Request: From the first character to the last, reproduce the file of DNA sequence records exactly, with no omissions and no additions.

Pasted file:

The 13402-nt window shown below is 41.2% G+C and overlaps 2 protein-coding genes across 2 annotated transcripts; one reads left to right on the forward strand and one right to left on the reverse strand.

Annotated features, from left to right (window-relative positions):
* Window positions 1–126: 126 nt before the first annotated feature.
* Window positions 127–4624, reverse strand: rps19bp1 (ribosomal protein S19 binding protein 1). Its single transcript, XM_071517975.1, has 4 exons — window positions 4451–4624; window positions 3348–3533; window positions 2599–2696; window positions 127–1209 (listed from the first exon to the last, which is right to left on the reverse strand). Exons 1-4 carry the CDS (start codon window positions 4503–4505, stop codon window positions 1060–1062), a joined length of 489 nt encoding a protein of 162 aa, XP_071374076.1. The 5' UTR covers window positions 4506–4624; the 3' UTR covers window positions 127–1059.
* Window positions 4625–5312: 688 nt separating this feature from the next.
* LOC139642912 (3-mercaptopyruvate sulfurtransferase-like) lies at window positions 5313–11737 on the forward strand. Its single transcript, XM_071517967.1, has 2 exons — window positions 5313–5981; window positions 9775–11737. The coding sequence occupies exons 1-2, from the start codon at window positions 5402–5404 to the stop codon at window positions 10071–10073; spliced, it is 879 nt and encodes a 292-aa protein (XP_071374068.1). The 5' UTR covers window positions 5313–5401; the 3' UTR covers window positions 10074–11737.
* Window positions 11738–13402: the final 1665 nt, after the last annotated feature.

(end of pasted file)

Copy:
The 13402-nt window shown below is 41.2% G+C and overlaps 2 protein-coding genes across 2 annotated transcripts; one reads left to right on the forward strand and one right to left on the reverse strand.

Annotated features, from left to right (window-relative positions):
* Window positions 1–126: 126 nt before the first annotated feature.
* Window positions 127–4624, reverse strand: rps19bp1 (ribosomal protein S19 binding protein 1). Its single transcript, XM_071517975.1, has 4 exons — window positions 4451–4624; window positions 3348–3533; window positions 2599–2696; window positions 127–1209 (listed from the first exon to the last, which is right to left on the reverse strand). Exons 1-4 carry the CDS (start codon window positions 4503–4505, stop codon window positions 1060–1062), a joined length of 489 nt encoding a protein of 162 aa, XP_071374076.1. The 5' UTR covers window positions 4506–4624; the 3' UTR covers window positions 127–1059.
* Window positions 4625–5312: 688 nt separating this feature from the next.
* LOC139642912 (3-mercaptopyruvate sulfurtransferase-like) lies at window positions 5313–11737 on the forward strand. Its single transcript, XM_071517967.1, has 2 exons — window positions 5313–5981; window positions 9775–11737. The coding sequence occupies exons 1-2, from the start codon at window positions 5402–5404 to the stop codon at window positions 10071–10073; spliced, it is 879 nt and encodes a 292-aa protein (XP_071374068.1). The 5' UTR covers window positions 5313–5401; the 3' UTR covers window positions 10074–11737.
* Window positions 11738–13402: the final 1665 nt, after the last annotated feature.